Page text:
As soon as a cyber-attack hits, barristers need to consult the strategy and follow these four useful steps:
- Identify the incident — the first step is always to identify the nature of the attack, and this can usually be achieved through monitoring, cyber intelligence, looking through log alerts and evaluating any threat analytics. For barristers, the threat is more likely to come in the form of an attempted data breach than, say, a DDoS attack, due to the confidential nature of their assets.
- Define the impact —It’s also important at this stage to identify what aspects of the business have been affected, what assets have been stolen and the timescale of the attack itself.
- Communications – keeping all staff in the chambers coordinated during a cyber-attack is critical. The remedial work undertaken by individuals often complicates the overall efforts to address the problem. A clear communication plan using various mediums (SMS, email, voice) is critical. The instructions provided will be strongly influenced by the nature of the attack.
- Gather the data — once the business has an understanding of the incident, it’s essential to collate all of this information for reference. Contacting the relevant authorities and gathering any evidence that could prove useful further down the line is vital.
- Commence recovery — this is the stage at which remediation must be carried out appropriately, and it can take some time depending on the severity of the attack. This could involve anything from resetting passwords on employees’ systems to enhancing and improving the entire security infrastructure of the business.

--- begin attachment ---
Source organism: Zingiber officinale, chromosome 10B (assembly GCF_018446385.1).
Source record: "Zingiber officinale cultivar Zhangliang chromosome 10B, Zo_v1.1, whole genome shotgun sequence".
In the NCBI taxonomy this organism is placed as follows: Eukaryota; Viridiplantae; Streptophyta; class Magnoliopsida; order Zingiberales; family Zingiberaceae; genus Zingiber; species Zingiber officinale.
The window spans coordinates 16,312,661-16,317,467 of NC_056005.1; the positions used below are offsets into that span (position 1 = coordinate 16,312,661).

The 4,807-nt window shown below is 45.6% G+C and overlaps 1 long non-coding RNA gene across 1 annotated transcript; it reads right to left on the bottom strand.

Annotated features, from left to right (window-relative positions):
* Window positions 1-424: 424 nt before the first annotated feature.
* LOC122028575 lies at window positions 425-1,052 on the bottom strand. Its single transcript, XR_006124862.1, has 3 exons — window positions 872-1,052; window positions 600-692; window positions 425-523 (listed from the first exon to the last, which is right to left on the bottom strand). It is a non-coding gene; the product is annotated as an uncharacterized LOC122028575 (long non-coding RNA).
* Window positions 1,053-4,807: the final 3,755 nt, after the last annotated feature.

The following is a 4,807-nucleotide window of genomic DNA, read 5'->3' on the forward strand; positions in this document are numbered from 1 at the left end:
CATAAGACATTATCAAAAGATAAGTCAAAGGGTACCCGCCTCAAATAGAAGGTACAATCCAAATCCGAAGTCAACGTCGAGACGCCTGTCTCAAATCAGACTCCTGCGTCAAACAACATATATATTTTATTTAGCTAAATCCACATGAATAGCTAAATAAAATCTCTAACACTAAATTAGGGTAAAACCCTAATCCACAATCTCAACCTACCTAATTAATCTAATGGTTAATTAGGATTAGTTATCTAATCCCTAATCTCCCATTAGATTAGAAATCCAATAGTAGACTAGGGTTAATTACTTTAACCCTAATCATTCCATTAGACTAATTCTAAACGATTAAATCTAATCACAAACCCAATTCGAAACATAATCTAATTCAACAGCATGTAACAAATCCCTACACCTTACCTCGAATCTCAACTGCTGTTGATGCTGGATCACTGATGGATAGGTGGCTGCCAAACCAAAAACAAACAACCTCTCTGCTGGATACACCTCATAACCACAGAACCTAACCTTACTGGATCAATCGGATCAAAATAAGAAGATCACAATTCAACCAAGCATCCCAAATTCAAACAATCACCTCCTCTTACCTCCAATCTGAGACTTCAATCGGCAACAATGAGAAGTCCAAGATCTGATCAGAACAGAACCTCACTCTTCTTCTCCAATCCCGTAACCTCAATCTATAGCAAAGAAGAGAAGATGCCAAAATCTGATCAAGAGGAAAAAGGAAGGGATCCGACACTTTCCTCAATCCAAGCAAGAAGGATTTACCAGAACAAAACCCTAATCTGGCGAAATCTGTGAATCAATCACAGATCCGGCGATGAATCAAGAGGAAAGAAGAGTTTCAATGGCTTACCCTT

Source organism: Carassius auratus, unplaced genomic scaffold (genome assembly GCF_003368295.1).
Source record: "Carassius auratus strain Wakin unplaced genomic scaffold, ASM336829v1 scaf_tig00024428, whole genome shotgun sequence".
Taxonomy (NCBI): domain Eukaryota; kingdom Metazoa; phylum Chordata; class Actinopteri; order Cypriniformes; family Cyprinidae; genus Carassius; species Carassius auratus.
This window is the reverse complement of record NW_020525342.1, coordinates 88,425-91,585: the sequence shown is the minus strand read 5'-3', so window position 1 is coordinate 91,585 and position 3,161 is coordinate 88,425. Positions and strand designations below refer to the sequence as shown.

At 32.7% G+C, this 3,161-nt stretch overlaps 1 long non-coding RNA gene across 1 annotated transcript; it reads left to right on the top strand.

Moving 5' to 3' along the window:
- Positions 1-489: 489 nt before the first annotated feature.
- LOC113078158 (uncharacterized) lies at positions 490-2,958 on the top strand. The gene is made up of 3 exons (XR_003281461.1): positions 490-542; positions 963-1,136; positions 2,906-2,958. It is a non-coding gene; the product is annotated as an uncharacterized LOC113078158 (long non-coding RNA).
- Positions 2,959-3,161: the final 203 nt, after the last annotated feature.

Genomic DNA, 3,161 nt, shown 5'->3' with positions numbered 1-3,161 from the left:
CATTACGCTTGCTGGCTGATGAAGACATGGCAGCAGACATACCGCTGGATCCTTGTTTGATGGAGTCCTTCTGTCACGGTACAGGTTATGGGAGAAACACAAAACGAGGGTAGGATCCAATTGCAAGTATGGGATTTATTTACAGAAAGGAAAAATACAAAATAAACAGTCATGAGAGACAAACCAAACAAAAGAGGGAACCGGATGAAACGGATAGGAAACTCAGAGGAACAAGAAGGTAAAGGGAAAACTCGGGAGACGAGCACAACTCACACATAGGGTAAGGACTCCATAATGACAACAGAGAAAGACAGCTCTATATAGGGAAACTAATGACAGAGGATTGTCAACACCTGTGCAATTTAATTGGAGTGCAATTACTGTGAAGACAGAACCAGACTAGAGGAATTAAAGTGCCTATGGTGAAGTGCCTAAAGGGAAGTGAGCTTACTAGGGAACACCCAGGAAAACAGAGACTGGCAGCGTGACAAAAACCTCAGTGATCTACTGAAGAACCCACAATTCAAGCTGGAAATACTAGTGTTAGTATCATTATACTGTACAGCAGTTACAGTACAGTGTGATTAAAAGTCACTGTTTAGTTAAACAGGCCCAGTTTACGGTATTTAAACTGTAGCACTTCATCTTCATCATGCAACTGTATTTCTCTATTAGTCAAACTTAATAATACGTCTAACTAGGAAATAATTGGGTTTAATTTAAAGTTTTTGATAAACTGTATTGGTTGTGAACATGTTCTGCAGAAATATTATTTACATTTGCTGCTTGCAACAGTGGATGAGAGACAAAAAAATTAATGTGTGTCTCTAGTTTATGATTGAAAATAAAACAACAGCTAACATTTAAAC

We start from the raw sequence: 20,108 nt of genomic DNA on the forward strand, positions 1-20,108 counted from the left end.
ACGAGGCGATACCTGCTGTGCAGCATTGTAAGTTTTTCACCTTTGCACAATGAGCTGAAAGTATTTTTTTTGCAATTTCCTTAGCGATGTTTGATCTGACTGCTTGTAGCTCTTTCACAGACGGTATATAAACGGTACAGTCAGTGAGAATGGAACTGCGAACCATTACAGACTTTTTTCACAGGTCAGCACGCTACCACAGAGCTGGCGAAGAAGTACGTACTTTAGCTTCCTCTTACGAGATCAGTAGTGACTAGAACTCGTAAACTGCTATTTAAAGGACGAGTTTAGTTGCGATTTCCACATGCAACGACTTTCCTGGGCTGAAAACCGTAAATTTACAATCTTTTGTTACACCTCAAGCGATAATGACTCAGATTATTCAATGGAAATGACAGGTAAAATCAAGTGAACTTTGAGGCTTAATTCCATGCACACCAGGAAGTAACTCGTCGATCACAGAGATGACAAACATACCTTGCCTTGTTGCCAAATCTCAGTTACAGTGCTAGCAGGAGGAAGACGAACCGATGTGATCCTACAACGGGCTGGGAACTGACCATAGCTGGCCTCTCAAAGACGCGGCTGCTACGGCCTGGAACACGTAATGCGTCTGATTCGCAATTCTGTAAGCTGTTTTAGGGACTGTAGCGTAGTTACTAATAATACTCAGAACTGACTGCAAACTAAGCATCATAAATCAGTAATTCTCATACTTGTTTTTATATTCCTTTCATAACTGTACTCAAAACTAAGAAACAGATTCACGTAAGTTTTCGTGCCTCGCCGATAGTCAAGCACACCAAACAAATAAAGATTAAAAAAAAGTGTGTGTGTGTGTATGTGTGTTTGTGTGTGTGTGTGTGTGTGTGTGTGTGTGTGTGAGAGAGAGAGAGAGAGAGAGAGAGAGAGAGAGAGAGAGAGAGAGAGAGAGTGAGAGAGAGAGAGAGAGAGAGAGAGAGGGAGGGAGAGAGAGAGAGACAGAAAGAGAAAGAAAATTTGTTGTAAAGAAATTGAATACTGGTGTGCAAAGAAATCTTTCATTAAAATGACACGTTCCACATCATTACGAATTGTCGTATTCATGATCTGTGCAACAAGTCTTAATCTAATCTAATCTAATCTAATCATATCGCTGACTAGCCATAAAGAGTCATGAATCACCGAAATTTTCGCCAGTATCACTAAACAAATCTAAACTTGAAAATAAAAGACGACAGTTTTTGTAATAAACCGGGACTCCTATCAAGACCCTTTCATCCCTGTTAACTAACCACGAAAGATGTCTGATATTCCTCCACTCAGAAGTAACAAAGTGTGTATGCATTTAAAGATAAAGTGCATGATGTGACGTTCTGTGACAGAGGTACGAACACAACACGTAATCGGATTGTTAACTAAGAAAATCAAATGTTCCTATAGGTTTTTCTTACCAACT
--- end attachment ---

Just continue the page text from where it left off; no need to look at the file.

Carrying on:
- Review – once the immediate thread is addressed, look back at your process to see if improvements could be made. What parts of the process didn’t not work as expected? How could subsequent risks be reduced?
Due to the work it deals with on a regular basis and the desirability of hackers getting their hands on it, the legal fraternity may be at a higher risk. No chambers can afford to be complacent, and each must have a pre-determined cyber response strategy that covers any and every possible eventuality. Whether they draft this up independently or collaboratively with a team of cyber-security experts, it’s essential aspect of business in the 21st century.
By Gavin Russell, CEO, Wavex Technology